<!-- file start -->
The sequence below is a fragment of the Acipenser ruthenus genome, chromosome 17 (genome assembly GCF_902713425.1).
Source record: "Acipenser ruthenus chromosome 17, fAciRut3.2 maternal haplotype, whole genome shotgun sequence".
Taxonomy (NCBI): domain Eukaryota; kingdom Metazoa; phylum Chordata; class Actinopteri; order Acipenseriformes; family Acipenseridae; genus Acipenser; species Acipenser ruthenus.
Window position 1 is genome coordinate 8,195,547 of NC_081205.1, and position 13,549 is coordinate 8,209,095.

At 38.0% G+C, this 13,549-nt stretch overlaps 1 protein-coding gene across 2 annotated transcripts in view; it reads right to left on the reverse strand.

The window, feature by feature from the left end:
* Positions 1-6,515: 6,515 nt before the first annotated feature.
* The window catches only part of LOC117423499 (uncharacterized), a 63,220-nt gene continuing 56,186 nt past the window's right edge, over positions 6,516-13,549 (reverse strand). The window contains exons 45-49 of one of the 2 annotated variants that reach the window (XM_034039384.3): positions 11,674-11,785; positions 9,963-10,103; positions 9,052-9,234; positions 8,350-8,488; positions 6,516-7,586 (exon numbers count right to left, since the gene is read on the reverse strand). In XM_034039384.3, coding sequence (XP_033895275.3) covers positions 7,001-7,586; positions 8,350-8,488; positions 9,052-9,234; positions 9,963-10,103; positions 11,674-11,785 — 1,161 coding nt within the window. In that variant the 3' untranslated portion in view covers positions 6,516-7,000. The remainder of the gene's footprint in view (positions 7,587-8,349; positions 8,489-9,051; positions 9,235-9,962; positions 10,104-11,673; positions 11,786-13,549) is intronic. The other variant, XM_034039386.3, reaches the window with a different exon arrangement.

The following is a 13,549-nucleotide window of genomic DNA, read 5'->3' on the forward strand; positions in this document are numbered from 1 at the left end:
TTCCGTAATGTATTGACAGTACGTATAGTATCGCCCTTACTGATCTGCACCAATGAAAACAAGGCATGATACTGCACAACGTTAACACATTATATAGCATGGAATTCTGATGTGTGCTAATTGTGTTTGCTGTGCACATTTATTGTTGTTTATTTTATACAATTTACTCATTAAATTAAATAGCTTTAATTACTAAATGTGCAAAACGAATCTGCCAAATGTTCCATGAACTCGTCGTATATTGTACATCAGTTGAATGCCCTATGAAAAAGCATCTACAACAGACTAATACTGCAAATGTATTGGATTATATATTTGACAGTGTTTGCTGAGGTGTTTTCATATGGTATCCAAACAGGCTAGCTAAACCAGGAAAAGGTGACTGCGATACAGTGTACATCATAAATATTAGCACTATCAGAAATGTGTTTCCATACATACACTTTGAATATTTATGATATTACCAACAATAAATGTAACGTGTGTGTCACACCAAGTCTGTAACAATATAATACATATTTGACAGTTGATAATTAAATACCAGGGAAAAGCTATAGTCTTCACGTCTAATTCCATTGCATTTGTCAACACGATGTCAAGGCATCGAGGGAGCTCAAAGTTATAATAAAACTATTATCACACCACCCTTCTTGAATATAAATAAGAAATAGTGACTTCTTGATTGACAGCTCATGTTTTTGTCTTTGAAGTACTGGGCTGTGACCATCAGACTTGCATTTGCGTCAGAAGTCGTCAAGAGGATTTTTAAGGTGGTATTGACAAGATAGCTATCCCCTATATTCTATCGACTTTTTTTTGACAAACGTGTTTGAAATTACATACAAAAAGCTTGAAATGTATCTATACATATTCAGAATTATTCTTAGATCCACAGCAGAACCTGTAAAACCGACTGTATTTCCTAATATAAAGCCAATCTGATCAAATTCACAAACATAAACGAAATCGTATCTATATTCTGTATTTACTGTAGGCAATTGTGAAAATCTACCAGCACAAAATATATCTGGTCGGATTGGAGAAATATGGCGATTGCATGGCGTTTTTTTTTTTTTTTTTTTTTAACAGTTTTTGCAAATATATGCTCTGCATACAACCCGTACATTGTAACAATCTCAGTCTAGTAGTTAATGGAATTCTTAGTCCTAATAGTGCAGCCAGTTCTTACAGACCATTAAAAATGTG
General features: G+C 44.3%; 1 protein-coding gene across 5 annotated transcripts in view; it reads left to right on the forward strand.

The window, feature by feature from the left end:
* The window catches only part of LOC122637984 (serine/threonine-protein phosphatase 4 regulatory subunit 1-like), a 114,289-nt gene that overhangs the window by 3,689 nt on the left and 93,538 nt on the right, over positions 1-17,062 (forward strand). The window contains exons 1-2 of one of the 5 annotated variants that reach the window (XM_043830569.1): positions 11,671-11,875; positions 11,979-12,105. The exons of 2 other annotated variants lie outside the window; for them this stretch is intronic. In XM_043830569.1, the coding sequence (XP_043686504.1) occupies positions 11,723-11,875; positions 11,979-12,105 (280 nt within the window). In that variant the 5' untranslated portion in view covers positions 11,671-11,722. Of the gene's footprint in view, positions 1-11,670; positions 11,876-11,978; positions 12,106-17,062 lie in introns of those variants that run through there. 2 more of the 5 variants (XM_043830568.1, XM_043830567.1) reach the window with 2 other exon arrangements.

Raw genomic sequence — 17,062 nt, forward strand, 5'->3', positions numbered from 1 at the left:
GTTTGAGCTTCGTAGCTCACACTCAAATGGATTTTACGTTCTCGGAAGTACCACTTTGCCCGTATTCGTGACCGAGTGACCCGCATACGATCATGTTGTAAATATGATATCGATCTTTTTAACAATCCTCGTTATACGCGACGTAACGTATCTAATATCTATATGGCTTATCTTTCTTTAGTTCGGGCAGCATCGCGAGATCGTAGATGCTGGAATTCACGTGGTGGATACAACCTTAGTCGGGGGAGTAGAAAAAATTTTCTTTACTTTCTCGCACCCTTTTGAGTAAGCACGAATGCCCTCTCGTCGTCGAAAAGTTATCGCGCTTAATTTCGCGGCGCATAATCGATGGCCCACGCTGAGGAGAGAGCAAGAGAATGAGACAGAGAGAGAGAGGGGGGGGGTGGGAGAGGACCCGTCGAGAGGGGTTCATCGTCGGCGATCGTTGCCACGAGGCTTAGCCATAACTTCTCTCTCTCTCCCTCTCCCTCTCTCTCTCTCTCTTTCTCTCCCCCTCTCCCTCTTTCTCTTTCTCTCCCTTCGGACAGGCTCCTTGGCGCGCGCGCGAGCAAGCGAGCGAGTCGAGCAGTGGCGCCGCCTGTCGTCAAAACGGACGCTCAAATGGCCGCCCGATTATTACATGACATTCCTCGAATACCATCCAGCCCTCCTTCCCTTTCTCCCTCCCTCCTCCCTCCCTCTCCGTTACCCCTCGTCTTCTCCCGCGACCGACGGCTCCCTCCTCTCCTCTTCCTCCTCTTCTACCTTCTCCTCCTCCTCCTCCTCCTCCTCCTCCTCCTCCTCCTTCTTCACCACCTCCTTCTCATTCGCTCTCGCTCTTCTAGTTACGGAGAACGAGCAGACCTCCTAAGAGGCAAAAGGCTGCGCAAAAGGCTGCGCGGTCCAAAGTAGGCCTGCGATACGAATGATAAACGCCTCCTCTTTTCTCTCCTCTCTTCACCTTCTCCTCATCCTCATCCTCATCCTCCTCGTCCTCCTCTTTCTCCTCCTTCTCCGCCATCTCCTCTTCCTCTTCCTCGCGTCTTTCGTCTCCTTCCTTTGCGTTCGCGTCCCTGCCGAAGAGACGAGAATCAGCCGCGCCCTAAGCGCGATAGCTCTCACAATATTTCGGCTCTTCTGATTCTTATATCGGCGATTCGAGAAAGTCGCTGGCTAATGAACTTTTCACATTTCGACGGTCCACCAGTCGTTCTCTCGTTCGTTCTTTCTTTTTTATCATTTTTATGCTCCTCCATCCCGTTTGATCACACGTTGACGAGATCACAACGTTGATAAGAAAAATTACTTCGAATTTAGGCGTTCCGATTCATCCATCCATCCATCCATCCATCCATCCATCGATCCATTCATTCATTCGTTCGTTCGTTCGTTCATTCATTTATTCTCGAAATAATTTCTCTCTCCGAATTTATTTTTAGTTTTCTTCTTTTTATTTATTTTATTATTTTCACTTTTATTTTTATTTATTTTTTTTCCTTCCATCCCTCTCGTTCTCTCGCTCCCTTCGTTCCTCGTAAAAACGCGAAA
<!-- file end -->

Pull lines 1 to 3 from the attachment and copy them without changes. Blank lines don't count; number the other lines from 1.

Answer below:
The sequence below is a fragment of the Acipenser ruthenus genome, chromosome 17 (genome assembly GCF_902713425.1).
Source record: "Acipenser ruthenus chromosome 17, fAciRut3.2 maternal haplotype, whole genome shotgun sequence".
Taxonomy (NCBI): domain Eukaryota; kingdom Metazoa; phylum Chordata; class Actinopteri; order Acipenseriformes; family Acipenseridae; genus Acipenser; species Acipenser ruthenus.